The Travels of Hsuan Tsang or, A Lesson in Indo-China Diplomacy

With the proposed upcoming visit of Chinese premier Li Keqiang, Indo-Chinese relations seem to be on everyone’s agenda. Not only are the two nations among the top in terms of contemporary economic development, these two BRICS countries also have a shared past. Part of what this article seeks to do then will be to highlight this common background. For this, I want to look at a figure originating from China but spending a good time of his life in India: Hsuan Tsang.

Hsuan Tsang was among a substantial number of Chinese scholars who visited India through the Silk Route. His work, along with others like Fa Hsien, Sung Yun and I Tsing, is indispensable for India’s history. Not only did the introduce Chinese culture to India, they took back values and lessons from India to their native country as well.

Living in the 7th century – a period when foreign travel was not permitted in China – Hsuan Tsang acted on a dream which had convinced him to visit India for all its splendor and teachings. He stealthily slipped away from the Chinese mainland via the gates of Yumen. For a year he travelled across the Gobi Desert, arriving in Turpan in 630. Here the Buddhist king of Tupan offered him various letters of introduction to serve him on his way forward. Thence, he travelled through the Khyber Pass and reached Gandhara (what is now Peshawar, Pakistan.) From here, he went to Taxila finding numerous Buddhist monks and monasteries on his way. From thereon, he would travel to Kapilavastu and proceed to Lumbini, the place where the Buddha was born.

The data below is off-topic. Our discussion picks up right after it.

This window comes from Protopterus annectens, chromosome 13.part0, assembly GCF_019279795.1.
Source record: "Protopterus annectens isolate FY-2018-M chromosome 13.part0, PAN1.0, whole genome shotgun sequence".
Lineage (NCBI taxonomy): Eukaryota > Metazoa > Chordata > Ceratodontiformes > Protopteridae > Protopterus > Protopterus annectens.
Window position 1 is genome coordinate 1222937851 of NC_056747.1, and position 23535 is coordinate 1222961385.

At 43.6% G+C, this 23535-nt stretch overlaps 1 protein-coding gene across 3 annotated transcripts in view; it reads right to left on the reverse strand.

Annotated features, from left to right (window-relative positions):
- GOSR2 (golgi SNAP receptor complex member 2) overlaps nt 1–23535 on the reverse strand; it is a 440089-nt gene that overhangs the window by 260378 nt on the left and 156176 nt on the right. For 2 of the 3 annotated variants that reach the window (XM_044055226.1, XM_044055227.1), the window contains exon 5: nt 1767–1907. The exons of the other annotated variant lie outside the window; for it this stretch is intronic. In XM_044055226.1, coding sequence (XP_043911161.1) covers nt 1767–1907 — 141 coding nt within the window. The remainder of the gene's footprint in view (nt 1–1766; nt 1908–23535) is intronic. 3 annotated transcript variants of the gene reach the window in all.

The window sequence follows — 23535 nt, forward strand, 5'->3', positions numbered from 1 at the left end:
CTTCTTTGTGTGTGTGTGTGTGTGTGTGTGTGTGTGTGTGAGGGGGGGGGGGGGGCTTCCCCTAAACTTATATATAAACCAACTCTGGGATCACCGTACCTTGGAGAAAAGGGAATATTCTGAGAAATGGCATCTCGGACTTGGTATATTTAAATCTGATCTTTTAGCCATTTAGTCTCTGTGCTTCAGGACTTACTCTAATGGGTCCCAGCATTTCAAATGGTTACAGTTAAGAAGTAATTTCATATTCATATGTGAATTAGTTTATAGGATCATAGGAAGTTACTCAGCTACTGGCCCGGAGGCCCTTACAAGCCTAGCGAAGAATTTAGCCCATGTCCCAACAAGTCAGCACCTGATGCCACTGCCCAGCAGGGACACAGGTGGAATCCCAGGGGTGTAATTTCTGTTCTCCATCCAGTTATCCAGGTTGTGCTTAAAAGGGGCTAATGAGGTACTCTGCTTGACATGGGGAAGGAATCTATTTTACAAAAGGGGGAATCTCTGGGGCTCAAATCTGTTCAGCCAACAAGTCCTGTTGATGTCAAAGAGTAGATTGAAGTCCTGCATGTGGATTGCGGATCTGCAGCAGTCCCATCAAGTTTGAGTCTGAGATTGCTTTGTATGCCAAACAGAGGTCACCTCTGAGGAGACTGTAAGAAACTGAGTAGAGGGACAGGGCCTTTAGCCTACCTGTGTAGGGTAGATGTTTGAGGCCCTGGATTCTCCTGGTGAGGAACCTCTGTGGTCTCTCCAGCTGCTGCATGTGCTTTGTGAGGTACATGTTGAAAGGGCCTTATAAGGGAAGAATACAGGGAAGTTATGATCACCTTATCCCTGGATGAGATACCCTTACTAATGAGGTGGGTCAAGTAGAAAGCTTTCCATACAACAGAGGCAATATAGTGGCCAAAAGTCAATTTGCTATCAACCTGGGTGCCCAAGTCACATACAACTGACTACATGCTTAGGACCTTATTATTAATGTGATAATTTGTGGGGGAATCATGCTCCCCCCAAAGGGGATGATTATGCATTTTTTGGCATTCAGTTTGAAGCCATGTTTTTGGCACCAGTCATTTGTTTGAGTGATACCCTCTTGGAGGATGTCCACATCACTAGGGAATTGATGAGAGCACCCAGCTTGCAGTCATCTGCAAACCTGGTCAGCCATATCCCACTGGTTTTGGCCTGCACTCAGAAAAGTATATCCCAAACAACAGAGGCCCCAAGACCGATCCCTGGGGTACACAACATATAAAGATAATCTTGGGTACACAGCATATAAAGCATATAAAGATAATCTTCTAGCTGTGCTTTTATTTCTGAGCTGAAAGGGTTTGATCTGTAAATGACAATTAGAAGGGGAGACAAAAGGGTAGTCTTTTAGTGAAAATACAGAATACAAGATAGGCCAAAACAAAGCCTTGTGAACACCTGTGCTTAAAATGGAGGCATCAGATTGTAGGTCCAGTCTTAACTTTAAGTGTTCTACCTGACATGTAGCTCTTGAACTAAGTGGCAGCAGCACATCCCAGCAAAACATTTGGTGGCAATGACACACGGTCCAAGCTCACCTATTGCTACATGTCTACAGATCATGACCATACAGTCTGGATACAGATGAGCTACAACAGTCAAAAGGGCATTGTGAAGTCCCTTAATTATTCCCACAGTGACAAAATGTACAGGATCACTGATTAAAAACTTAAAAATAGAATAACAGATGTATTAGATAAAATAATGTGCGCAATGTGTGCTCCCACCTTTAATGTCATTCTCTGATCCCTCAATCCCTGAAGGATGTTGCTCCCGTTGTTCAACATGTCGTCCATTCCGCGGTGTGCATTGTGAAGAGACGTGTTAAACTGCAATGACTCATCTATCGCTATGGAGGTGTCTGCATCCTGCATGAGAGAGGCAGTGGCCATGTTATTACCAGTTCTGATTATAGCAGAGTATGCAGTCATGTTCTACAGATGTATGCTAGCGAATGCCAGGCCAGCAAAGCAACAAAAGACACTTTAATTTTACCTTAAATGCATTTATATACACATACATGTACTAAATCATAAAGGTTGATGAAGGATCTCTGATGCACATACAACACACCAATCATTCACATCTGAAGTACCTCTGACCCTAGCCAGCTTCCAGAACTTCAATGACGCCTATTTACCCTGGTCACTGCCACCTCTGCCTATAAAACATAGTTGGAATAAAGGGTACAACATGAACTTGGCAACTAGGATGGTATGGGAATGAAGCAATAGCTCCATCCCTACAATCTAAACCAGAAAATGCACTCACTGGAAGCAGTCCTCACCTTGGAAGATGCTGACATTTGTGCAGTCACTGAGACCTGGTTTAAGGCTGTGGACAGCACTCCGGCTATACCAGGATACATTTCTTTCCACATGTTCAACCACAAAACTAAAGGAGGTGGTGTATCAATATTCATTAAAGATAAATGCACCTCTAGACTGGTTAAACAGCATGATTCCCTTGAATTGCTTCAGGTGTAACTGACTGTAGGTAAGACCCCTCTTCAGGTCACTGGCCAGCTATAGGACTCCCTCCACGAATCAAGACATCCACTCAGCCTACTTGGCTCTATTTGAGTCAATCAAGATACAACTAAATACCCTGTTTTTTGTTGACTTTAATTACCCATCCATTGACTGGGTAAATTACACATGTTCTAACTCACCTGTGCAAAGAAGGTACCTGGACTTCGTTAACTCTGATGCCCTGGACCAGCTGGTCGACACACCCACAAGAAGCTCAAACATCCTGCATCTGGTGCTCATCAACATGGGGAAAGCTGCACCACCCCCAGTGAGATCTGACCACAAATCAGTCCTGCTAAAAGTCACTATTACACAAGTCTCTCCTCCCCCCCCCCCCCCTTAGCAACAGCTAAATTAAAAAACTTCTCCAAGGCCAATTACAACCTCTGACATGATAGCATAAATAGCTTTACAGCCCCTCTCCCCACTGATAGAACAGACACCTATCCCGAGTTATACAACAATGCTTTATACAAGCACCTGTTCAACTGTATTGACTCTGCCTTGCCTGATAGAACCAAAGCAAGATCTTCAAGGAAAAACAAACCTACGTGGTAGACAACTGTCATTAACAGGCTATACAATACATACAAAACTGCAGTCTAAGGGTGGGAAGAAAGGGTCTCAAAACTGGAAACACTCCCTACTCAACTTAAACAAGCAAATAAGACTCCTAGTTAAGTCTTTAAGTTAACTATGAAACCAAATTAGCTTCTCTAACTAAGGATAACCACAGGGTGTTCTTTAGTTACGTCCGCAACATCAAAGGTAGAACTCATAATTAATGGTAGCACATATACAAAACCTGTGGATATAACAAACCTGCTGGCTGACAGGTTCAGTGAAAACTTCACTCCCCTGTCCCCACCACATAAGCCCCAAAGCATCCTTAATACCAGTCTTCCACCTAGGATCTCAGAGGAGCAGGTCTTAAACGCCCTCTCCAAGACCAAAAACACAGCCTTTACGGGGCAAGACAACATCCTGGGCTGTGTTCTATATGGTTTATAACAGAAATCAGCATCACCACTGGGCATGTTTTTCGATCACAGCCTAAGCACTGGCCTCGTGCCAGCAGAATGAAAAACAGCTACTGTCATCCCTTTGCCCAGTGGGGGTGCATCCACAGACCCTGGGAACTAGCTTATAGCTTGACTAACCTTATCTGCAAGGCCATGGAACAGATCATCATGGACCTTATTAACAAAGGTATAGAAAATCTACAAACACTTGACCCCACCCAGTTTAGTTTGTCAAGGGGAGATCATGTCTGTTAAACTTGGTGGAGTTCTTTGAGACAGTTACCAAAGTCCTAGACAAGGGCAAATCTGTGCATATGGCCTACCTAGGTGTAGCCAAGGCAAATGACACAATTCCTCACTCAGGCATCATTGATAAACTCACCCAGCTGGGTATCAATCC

After the initial seven to eight years of travel, Hsuan Tsang set out from Lumbini towards the site where the Buddha died at Kusinagara. Thenceforth, he travelled eastwards to Varanasi, Pataliputra and Bodh Gaya. He spent two years at Nalanda, the great university where he found thousands of fellow monks. Apart from Buddhism, he studied Logic, Grammar and Sanskrit here.

From then on, he sought to return to his homeland, passing many local Indian kingdoms along the way. All along, he recorded his thoughts and observations in his now priceless Hsi-yü Chi or Great Tang Records on the Western Regions. This work is considered monumental for Indian historigraphy.

Besides this, after a solid Indian Buddhist education, he procured and translated more than 600 Buddhist texts and devoted a lot of his time studying Indian philosophy. His records mention over a 100 Indian kingdoms as well as descriptions of various learned men and Indian kings and emperors.

His journey is the stuff of legend today. Among the many works that he inspired is the Ming novel, Journey to the West, considered part of the canon of Chinese literature.
The lesson to be learnt from a story such as Hsuan Tsang’s is that countries, borders and regions are man-made and porous. His life signified a crossing of boundaries, traversing differences and embracing similarities. Much can be retrieved from the teachings of his life for Sino-Indian relations today.